Although it's been one of the market's darlings for a decade now, dividend-oriented investors have long shunned computer giant Apple Inc. (Nasdaq: AAPL) because, well … it didn't pay one.
That, coupled with AAPL's historically high share price, has always kept me from buying Apple stock – but, as a trader, it hasn't kept me from generating income with Apple options.
Last week, the cash-rich company finally took a step toward rewarding loyal shareholders by declaring a dividend – a quarterly payout of $2.65 a share, beginning with the fiscal fourth quarter, which runs from July 1 to Sept. 30, 2012.
Assuming the payouts continue, which they almost certainly will, that means Apple's annual dividend in fiscal 2013 will be $10.60 a share, which sounds fairly rich – except for one thing…
At its closing price of $599.34 last Thursday, Apple remains one of the market's highest-priced stocks, meaning the new annual dividend of $10.60 will equate to a yield of only 1.76%.
That's decent, but it's hardly near the top of the income-stock ranks. Plus, it'll be well over a year before you can collect the full dividend.
Fortunately, by using options, you can easily generate some significant income while waiting for Apple's new dividend to kick in – and multiply your yield at the same time.
Let me explain…
How to Generate Income with Apple Options
The first inclination for most option investors wanting added income would be to buy Apple's stock and then write covered calls against it, as described in Money Morning back in January.
However, at Apple's recent price, purchasing even 200 shares would cost you $120,500 – or $60,250 if you bought on margin. That's a large chunk of change for most investors.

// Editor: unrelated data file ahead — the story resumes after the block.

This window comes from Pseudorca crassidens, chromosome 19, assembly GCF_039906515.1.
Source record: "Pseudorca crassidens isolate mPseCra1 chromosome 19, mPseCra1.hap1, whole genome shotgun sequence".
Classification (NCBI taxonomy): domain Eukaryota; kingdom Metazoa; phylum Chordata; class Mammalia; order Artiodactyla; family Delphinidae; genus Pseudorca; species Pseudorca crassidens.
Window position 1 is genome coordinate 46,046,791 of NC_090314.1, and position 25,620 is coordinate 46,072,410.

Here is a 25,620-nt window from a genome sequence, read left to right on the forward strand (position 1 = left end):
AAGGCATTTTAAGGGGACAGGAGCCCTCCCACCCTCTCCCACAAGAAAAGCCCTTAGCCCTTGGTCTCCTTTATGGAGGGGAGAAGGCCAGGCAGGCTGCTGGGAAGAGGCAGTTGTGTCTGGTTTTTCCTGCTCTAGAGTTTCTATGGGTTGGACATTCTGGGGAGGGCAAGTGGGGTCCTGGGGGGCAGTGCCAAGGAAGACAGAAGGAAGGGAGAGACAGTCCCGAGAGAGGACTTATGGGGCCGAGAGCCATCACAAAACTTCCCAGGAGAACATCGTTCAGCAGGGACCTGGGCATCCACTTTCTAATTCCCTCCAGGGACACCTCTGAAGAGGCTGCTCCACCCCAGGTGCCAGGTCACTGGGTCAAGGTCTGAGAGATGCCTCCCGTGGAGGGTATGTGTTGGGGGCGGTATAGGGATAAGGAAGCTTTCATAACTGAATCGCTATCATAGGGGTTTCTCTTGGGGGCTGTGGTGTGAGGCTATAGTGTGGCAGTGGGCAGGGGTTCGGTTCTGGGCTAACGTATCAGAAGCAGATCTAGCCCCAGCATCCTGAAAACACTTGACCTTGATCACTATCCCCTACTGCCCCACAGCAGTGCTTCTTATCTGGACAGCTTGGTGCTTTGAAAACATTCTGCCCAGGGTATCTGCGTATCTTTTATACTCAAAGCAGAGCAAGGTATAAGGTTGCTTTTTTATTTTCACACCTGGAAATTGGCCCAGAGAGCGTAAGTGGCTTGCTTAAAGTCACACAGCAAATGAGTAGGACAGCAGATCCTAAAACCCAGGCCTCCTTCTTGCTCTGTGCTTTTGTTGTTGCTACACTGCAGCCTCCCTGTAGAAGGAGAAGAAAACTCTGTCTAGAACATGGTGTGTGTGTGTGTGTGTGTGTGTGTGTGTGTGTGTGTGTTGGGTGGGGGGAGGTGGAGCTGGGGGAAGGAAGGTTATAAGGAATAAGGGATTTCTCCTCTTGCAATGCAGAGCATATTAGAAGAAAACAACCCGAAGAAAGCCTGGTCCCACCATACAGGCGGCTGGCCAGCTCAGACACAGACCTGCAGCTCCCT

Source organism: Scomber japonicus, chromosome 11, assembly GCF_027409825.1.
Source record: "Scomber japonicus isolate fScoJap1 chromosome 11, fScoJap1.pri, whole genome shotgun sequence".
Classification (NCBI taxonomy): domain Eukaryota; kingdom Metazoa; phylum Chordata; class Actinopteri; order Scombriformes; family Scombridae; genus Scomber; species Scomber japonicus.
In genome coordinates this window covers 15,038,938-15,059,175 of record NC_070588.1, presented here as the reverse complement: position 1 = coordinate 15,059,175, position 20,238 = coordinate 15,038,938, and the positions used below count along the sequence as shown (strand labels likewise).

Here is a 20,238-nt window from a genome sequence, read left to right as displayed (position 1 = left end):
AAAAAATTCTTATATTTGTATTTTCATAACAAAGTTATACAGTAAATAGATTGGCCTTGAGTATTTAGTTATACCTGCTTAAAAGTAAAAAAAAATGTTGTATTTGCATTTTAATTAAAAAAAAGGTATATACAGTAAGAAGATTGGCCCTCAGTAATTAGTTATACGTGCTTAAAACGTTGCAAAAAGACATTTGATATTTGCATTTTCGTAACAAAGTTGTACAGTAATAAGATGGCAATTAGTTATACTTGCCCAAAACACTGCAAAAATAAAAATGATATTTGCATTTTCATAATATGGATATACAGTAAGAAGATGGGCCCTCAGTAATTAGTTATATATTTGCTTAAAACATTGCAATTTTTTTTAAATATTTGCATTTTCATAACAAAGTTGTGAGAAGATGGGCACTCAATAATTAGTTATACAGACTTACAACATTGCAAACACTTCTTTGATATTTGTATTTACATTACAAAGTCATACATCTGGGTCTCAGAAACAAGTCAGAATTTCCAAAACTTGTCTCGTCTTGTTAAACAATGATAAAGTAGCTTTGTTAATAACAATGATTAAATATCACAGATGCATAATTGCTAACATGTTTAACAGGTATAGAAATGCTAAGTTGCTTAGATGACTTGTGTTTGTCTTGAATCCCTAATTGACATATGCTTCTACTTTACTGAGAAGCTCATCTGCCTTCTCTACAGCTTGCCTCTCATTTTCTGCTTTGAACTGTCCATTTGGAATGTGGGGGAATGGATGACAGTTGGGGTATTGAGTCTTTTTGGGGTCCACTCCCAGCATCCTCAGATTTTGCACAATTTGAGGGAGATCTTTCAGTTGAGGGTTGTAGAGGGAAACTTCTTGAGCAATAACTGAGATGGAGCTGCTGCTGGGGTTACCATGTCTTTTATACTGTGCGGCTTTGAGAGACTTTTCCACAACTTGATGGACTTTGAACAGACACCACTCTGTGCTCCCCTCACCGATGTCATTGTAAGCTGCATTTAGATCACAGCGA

And while selling two nearby out-of-the-money calls – say, ones with a $610 strike price expiring on April 20 – would bring in $3,650 (they were priced at $18.25 last Thursday) to offset a bit of the cost, you'd still face substantial risk.
Should Apple drop to $584.25 – a distinct possibility given the stock's recent sharp advance and its high volatility – the income from selling the calls would be wiped out.
And, if the stock dropped to, say, $560, you'd lose an additional $4,850.
If Apple instead continued to move higher, also highly possible, your stock would be called away at any level above $610.
That wouldn't be terrible – you'd make a modest $1,500 profit on the stock ($610.00 – $602.50 = $7.50 x 200 = $1,500) and get to keep the $3,650 in option premiums – but you'd forfeit your chance to collect the future dividend.
Given those scenarios, I prefer an alternate strategy for generating income from Apple – one that doesn't even require buying the stock.
It's called a short "option strangle."
Here's how it works:
- You sell (or write) a deep out-of-the-money call option – one several strike-price levels above the current price of the stock you're following; and,
- You simultaneously sell a deep out-of-the-money put option – one several strike-price levels below the current stock price.
- So long as the price of the stock remains between the strike prices of the calls and puts you sell on the expiration date, you get to keep the entire premium you received for selling the options.
Because it's so widely traded, currently has such a high share price and has made such a large advance over the past four months (up $238.93 since Nov. 25), Apple is ideally suited for this type of play.
It has an extremely wide range of available option strike prices, and the premiums on even the deep out-of-the-money calls and puts are extremely rich.
As an example, late last week, when the stock stood at $602.50, the April $640 call – $37.50 out of the money, with just 30 days of life left – was priced at $8.30 per share, or $830 for the full 100-share contract.